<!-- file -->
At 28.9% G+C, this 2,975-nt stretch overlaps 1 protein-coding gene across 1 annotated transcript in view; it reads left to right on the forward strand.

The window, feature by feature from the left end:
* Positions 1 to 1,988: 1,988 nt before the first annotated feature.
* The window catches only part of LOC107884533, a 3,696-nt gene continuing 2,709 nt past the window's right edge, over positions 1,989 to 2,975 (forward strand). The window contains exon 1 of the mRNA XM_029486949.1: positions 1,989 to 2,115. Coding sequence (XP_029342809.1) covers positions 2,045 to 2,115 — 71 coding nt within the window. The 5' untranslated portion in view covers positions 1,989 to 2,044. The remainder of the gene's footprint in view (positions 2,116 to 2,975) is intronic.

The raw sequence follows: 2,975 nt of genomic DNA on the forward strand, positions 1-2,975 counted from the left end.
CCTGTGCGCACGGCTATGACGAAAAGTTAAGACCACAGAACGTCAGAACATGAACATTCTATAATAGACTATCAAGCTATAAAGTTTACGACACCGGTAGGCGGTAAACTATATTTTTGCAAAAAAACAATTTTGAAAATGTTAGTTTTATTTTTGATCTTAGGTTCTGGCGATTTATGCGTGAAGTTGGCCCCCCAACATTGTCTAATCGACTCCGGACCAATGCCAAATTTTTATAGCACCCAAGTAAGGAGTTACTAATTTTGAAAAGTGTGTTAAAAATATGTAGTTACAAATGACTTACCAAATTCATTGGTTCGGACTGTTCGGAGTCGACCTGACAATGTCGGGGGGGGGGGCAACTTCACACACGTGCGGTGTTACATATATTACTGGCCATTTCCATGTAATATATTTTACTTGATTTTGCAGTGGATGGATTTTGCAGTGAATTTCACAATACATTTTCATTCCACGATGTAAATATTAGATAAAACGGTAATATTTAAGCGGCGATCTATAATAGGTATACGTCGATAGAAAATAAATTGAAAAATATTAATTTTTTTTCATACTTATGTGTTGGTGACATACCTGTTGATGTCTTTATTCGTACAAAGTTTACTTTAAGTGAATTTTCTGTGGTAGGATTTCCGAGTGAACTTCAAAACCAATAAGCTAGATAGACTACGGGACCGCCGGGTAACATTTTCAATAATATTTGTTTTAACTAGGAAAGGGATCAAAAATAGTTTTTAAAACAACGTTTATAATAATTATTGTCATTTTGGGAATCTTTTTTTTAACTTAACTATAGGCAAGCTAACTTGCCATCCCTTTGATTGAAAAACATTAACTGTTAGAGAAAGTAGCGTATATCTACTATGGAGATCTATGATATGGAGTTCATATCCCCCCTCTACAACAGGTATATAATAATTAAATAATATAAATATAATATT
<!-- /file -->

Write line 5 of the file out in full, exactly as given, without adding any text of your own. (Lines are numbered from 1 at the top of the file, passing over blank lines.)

The raw sequence follows: 2,975 nt of genomic DNA on the forward strand, positions 1-2,975 counted from the left end.